In Roderick Long’s essay, “On Making Small Contributions to Evil,” Long attempts to tackle tough moral questions such as veganism, environmentalism, and tax evasion. In each case, participation in the cause comes at great personal expense with very little marginal societal benefit. Long argues that we do not have an obligation to participate in all of these causes, but to pick a number of them to focus on, and disregard the rest. After all, not everyone can do everything, and we can only account for our own morality, not the morality of society as a whole.
Long is right that we should not sacrifice ourselves for the sake of society as a whole. We must pick and choose between those public moral goods because we cannot do it all. I do not disagree that public moral goods exist. However, we can find reasons to fight for these types of causes beyond our own marginal benefit to society, and there are some public moral goods that are not morally optional.
One of the reasons we may participate in a cause is the joy we get from doing what we think is right. Altruism is not pure self-sacrifice when doing good and helping others feels good. Virtuous people derive happiness from virtuous acts, so by cultivating virtue within ourselves, we can more confidently decide which social causes are worth the “sacrifice.” The “sacrifice” is the cost associated with acting on a public moral good, including the opportunity cost of not choosing something else.
Recycling has very little social impact on an individual level, and can be a pain in the ass. Is it virtuous to recycle? That depends on facts about the particularized eudaimonia of the person making the decision. The cost associated with recycling for a person that is already devoting time and resources to many other social causes is much higher than the cost of recycling for a person who is sitting at home doing nothing all day. A person who is especially passionate about the environment will derive much more joy from recycling than someone who could not care less. By taking into account facts about our particularized eudaimonia, such as our individual interests, talents, and commitments, we can best decide which public moral goods to focus on.
Sometimes, however, looking at our particular circumstances is not enough. Take an extreme example: child pornography. Producing child pornography is obviously immoral as a violation of autonomy and consent. But following Long’s analysis, is consumption of child pornography not immoral? One person’s decision not to purchase it will not affect its production. For a pedophile, not buying child pornography may come at a loss of psychological pleasure. However, consuming child pornography for free seems to be no less immoral. Therefore, there must be a reason not to consume child pornography beyond its societal effect. What does it say about a person’s compassion and empathy that they can watch the violation of a child without feeling distraught? An empathetic, compassionate, virtuous person could not consume child pornography without guilt, regardless of the marginal societal benefit of them refraining from doing so.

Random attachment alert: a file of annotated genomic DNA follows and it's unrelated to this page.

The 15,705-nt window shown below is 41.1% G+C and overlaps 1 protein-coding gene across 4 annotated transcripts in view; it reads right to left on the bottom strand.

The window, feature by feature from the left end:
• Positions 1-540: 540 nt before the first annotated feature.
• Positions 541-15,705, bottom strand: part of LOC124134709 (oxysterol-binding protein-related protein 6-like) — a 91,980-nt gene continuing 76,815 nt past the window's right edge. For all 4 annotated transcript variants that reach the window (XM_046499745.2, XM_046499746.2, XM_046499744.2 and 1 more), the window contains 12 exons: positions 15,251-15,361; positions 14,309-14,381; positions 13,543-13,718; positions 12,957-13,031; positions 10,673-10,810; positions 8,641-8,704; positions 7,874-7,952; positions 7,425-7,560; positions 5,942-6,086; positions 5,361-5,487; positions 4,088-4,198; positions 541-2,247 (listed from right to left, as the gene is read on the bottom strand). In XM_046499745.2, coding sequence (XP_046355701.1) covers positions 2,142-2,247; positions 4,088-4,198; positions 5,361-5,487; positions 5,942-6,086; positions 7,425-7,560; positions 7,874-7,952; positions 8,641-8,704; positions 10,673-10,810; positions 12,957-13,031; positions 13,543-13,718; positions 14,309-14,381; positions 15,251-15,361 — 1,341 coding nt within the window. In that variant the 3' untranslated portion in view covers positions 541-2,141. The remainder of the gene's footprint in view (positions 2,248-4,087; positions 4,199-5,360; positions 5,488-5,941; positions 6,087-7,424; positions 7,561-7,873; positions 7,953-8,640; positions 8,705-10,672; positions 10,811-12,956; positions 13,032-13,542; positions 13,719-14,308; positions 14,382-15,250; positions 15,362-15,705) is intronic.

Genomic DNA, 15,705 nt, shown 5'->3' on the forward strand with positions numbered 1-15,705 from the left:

Long discusses veganism as a public moral good we may consider. Veganism, unlike participation in many other public moral goods, is not time-consuming, so we do not have to choose between being vegan and doing something else. One individual person going vegan does not affect meat production. However, what does it say about someone as a person if they can eat an animal knowingly without feeling any guilt or aversion? If one is an empathetic, compassionate, virtuous individual, eating meat should make them feel bad. Going vegan would have very little societal impact on the status of animals, but one may choose not to eat meat because doing so causes them, as a compassionate, empathetic person, distress. However, if one lives in a food desert or has very little access to vegan food or lacks support from family, the personal costs of veganism may be too high for even the most virtuous individual.
With veganism, just as in the child porn example*, production may be worse than consumption. However, one step of removal from production is far from morally agreeable. Our moral obligations with regard to either do not depend on the social benefit of doing so or our duty to the public good, but on what our actions in either circumstance say about us as people. When weighing public moral goods, we should not forget to account for the relative importance of different social goods or what our actions with regard to public moral goods say about us as people.
Every virtuous decision is the result of reasoning and personal judgment, while taking into account the specific circumstances of the given situation. We cannot prescribe the correct action for every person in every situation, because the correct action depends on facts about the person in question that we do not have access to. When we weigh the benefits of taking on a social cause with the personal costs of doing so, we can determine which causes are worth our individual time and energy.
*I do not think eating meat and consuming child pornography are morally equivalent, but they are similar in that they are morally wrong regardless of the public moral evil associated with them.